Navigating the injuries: 49ers look to retool wide receiver corps on the fly
Updated: Aug 19
"No, we do not have any idea who will start at the X, Z and F receivers. It's been a little tough deal with receivers right now. We've lost three guys before we've even practiced who are expected to make the team," 49ers' head coach Kyle Shanahan proclaimed as he spoke with media on Monday afternoon.
While the scorching temperatures in the Bay Area cooled down on Monday, the heat in the 49ers receivers' room has turned up with receivers Deebo Samuel, Richie James Jr. and Jalen Hurd still sidelined due to various injuries.
Samuel (foot) and James Jr. (wrist) are expected to join the team early in the upcoming season, but Hurd (ACL) will miss his second straight year with the 49ers despite soaring expectations this offseason.
Shanahan looked visibly frustrated as his visions of a position-less offense will be put on ice for at least another season. Hurd was expected to fill the "big slot" receiving position, using his 6-foot-5, 230-pound frame to demonize smaller nickel cornerbacks. James' speed on the outside and in the return game will be sorely missed, while Samuel was slotted in as the No. 1 receiving option this season.
The 49ers' offensive play designer has already been dealt a crappy hand already in a season where health and continuity become even more critical. Given the circumstances, how will Jimmy Garoppolo's receiving corps look come opening week vs. Cardinals (which is less than a month away)?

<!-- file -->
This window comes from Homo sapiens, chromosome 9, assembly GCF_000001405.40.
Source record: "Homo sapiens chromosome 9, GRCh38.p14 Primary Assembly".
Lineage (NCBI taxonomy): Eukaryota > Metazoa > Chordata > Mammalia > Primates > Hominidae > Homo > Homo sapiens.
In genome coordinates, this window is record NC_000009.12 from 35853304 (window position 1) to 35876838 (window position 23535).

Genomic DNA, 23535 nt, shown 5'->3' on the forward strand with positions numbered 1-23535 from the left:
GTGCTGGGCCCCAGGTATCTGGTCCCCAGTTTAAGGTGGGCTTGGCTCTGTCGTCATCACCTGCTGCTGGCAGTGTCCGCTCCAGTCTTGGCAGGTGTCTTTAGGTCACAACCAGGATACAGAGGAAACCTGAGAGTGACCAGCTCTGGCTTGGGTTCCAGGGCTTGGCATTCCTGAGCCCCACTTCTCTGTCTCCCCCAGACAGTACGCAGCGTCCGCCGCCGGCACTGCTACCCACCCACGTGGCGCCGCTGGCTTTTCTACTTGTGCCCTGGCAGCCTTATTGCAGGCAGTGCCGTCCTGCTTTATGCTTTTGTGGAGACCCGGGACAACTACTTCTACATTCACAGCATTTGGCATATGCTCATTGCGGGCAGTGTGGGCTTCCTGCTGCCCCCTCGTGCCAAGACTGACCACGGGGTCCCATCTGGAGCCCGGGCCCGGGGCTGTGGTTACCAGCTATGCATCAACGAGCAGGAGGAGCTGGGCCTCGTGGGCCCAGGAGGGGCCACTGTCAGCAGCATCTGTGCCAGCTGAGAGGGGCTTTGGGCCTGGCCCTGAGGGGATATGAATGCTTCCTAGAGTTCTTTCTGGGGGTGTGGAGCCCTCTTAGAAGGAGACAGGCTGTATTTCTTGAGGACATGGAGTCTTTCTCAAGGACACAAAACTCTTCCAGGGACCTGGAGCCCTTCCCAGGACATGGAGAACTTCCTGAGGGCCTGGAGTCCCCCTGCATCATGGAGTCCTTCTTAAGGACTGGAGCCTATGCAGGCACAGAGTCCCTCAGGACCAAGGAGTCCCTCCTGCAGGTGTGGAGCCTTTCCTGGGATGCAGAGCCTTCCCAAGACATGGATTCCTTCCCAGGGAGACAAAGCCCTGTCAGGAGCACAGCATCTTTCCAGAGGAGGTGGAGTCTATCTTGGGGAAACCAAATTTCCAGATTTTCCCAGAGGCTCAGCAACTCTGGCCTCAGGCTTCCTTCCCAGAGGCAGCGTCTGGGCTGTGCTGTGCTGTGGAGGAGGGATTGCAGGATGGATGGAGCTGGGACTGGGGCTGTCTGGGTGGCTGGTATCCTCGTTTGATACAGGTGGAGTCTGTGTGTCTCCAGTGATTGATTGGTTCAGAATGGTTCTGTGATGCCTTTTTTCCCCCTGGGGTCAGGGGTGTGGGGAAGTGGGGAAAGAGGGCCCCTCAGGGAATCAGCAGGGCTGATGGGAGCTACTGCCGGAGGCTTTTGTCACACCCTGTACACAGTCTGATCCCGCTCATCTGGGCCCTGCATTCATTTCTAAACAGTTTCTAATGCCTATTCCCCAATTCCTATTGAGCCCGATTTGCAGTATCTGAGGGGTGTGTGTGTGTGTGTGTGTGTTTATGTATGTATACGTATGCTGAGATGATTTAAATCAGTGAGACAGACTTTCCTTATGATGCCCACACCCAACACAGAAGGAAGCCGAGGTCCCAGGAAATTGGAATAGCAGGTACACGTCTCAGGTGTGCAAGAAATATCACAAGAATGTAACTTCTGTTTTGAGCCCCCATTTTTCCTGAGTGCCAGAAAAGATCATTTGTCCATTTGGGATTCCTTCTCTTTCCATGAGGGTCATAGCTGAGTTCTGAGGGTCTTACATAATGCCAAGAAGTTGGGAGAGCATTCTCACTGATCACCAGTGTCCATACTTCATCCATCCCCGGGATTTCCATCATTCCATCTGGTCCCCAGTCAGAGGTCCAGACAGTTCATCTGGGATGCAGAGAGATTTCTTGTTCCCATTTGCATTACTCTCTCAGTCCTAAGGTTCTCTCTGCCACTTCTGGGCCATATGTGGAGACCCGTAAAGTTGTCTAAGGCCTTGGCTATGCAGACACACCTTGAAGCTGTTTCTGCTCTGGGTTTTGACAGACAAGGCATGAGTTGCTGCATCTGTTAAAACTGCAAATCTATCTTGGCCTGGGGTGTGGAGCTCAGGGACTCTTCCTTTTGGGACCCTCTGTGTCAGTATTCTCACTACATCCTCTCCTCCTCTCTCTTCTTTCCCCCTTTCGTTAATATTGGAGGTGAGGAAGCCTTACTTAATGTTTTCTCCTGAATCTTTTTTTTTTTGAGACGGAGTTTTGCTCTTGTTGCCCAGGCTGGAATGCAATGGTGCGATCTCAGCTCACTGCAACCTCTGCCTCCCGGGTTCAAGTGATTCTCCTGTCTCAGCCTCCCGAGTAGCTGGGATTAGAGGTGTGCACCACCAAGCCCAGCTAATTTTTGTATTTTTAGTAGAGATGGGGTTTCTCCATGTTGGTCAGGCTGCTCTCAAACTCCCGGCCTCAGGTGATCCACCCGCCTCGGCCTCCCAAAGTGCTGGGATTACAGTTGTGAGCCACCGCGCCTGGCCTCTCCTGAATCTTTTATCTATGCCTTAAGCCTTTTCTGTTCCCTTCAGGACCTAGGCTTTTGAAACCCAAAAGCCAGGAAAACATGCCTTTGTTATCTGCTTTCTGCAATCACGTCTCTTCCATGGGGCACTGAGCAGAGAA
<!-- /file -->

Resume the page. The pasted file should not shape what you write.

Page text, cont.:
Can rookie Jauan Jennings replace Jalen Hurd's role in this offense?
With Hurd returning from a serious back injury, the 49ers decided to spend a seventh-round pick on Tennessee receiver Jauan Jennings, who had a similar physical profile to Hurd.
Jennings comes in slightly smaller at 6-foot-3, 215 pounds, but does not lack any of the physicality that the ex-Baylor pass catcher brings to the game. Playing exclusively out of the slot in college, Jennings would seemingly slide right into the same role that Hurd would've held with the 49ers.
The biggest challenge that will face Jennings is learning Shanahan's playbook as a rookie in a COVID-limited offseason. It's normally an uphill battle for rookies (ask Deebo Samuel) and without OTAs or preseason games, throwing Jennings into the deep end may be an unreasonable demand.
The former Tennessee receiver forced 30 missed tackles last season -- most among all collegiate receivers -- and was one of three receivers who gained a first down on every third-down reception, per Pro Football Focus.
If given the opportunities, Jennings seems like a player Shanahan would create in a lab, but I'm not sure if that Jennings will see the field much early on in 2020.
Will the 49ers try to play more 12 (1RB-2TE-2WR) or 21 (2RB-1TE-2WR) personnel this season?
What's one way to maneuver through the injury landmines? Change the game plan to create opportunities for other skill-position players.
With limited options at receiver, the 49ers could turn to heavier personnel groupings and limit having to deploy three receivers as much as possible. Last season, the 49ers' most popular choice of personnel grouping was 11 (1RB-1TE-3WR) at 40 percent of the time, but I'm not sure they can reproduce that.